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‘Hubris syndrome’ or ‘the disease of power’: a disorder that also affects women

It is common for issues related to power to be less associated with women, but you have surely heard someone say something like “the mood has risen” or “she has a lot of temper”, referring to someone. Two variants of the same phrase that They refer to a vain or conceited person and also have a lot to do with people obsessed with power..

Precisely, this obsession is what is centered on what is known as Hubris syndrome. A disorder that, taken to the extreme, can be as dangerous as the well-known Othello complexbut in this case It is characterized by an excessive ego and a great disregard for the opinions of others.

A syndrome that, although it has its origin in mythology, is also more present than you imagine in the real world and is experienced by kings, politicians or rulers, among others. Hence it is also known as the disease of power.

What is Hubris Syndrome?

Hubris syndromealso know as Hubris syndrome either power diseaseis a disorder that It develops in those people who experience a personality change when they find themselves in a position of power.

This high position begins experiencing extreme pride and ego, gaining excessive self-confidence and acquiring contemptuous ways of behavior towards others. Especially towards those who have a more humble job and those who carry out cruel and gratuitous acts against them. This impulsive form of behavior can even be destructive.

It is a syndrome that, in addition to being very widespread in the business worldis also very present in countless kings, rulers, dictators, politicians, soldiers, etc.

At the moment, It is considered a subtype of narcissistic personality disorderdespite not being specified in the main diagnostic manuals (DSM and ICD), but it is contemplated within the fields of psychology and psychiatry.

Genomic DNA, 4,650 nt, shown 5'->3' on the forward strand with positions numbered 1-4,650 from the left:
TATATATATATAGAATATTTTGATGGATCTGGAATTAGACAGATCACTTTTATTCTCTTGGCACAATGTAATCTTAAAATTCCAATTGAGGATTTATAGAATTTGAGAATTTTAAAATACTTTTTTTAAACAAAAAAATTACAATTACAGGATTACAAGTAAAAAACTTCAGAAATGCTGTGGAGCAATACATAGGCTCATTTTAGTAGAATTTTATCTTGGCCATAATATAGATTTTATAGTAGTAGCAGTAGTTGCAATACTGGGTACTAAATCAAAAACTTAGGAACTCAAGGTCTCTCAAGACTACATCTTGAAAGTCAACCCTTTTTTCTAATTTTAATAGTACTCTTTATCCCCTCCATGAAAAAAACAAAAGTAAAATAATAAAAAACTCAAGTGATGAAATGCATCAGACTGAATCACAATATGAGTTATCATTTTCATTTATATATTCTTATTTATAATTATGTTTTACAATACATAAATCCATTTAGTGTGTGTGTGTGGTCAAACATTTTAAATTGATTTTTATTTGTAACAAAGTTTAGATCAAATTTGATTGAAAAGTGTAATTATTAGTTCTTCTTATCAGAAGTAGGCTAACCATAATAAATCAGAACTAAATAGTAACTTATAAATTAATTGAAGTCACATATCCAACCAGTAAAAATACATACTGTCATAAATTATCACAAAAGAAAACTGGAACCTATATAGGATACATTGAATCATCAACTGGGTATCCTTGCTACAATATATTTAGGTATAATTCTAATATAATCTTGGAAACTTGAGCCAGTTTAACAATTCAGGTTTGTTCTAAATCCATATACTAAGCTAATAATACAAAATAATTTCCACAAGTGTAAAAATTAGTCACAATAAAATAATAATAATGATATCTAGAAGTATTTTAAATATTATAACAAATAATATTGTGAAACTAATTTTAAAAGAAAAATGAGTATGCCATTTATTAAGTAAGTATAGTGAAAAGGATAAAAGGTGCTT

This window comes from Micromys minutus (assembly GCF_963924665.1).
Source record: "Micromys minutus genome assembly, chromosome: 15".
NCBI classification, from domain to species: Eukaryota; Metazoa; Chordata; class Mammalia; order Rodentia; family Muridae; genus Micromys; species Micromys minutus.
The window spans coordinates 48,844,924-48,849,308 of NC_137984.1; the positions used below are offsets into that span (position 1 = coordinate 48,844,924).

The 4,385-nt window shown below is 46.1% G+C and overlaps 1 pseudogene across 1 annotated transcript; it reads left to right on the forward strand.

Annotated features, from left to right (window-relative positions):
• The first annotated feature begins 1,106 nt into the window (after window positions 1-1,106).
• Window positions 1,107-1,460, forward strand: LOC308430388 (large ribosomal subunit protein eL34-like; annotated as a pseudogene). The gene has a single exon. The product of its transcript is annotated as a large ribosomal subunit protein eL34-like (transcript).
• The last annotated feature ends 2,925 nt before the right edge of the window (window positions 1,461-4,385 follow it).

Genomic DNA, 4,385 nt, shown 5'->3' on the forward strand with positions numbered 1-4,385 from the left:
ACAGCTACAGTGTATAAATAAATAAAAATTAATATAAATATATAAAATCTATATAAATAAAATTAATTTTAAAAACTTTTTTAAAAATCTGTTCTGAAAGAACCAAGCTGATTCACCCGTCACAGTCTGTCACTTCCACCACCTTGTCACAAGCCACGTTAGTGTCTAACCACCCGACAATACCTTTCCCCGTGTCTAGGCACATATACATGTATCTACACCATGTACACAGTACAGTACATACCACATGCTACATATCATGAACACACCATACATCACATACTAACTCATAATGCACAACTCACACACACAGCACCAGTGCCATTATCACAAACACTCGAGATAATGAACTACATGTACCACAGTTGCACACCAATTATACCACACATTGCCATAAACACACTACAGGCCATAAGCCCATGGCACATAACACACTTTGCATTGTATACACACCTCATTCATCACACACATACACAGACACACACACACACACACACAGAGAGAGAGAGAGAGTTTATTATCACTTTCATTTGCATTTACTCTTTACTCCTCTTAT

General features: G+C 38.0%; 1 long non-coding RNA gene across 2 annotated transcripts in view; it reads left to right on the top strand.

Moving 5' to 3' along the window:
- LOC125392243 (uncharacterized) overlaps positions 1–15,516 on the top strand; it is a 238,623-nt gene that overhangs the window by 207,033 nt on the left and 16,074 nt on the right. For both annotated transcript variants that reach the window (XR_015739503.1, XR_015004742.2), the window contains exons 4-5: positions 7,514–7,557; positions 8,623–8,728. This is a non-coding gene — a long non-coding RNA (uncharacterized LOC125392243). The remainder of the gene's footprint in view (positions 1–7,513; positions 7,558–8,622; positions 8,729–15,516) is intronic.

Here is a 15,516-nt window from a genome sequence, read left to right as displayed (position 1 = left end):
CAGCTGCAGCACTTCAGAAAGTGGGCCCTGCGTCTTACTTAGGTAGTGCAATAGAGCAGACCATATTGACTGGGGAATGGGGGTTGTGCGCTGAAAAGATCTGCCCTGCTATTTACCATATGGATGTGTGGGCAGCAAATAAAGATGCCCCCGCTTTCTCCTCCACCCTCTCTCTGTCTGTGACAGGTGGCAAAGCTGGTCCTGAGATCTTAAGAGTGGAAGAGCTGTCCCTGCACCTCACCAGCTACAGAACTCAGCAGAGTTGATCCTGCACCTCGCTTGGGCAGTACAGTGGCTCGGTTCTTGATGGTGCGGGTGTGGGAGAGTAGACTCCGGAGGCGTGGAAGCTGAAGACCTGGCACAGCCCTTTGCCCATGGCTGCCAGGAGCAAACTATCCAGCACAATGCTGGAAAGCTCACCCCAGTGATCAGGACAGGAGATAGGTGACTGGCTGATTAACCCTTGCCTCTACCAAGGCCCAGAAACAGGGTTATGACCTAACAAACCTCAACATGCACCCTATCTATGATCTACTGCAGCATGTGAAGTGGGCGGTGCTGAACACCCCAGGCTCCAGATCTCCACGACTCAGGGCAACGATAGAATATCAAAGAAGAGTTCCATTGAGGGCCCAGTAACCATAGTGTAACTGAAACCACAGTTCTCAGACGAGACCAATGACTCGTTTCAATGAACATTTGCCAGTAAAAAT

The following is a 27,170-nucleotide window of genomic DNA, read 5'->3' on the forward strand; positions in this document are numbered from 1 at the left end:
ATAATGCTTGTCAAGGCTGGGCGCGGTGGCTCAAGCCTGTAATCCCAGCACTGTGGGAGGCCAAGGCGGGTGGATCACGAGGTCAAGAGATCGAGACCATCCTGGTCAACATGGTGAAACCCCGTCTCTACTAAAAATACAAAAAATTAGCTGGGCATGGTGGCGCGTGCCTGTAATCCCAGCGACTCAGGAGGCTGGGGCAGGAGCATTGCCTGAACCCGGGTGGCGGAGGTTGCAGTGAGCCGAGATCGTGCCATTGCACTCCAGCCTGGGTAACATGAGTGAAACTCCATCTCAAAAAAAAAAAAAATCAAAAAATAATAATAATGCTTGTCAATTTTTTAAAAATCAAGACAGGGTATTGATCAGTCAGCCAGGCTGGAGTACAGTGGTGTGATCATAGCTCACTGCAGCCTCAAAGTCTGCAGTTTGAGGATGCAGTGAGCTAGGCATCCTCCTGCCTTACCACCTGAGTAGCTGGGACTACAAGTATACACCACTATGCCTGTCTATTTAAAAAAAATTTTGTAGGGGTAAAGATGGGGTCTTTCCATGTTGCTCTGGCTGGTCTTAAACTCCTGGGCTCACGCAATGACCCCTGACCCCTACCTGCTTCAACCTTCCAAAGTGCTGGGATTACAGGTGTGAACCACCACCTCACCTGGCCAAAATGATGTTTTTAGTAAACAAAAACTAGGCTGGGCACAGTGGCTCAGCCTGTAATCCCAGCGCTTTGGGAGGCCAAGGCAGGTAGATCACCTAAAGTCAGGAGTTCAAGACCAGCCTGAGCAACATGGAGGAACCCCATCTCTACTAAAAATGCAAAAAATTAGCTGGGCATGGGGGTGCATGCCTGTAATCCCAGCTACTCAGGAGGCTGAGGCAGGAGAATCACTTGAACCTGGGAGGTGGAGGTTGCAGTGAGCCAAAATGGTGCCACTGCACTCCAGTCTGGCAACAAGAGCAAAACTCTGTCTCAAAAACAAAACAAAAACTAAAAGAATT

Origin of Hubris Syndrome

The word hubris or hubris It has a Greek origin and Its meaning is pride, presumption or arrogance.. The Greeks used this term to refer to human behavior and defined a defiant arrogance in the face of the gods, as well as an excessive, reckless and insolent ambition.

This syndrome was detailed for the first time by the former politician David Owen and also by the psychiatrist Jonathan Davidson to use it as a diagnostic table with which to classify the excessive power of some politicians.

In the research carried out by Hubris, Owen and Davidson, they analyzed the psychological profiles of the presidents of the United States and the prime ministers of the United Kingdom who had served in the last 100 years.

This study showed that seven of the presidents of the United States had shown personality traits related to arrogance (Woodrow Wilson, Theodore Roosevelt, Franklin D. Roosevelt, Lyndon Johnson, Richard Nixon, John Kennedy and George W. Bush), but all mentioned only one could fit within the diagnosis of Hubris syndrome (George W. Bush).

As for the ministers, Four were found who also fit Hubris syndrome: David Lloyd George, Neville Chamberlain, Margaret Thatcher and Tony Blair.

Symptoms of Hubris Syndrome

To identify Hubris syndrome in a person, the presence of at least three of the following symptoms is needed:

  • Exaggerated way of approaching normal matters and giving a lot of importance to oneself, accompanied by arrogant and arrogant behavior.
  • Contempt and envy towards others, whom he does not hesitate to defeat at any cost.
  • Exaggerated self-confidence, which leads him to be excessively reckless and impulsive.
  • Excessive and excessive concern for image, eccentricities and luxury.
  • Feeling of superiority over others and arrogance.
  • Conviction that you do not have to explain yourself to your peers, your friends or society; but yes to higher and more powerful people.
  • The loss of power leads to rage, resentment and desolation.
  • Progressive distancing from reality.

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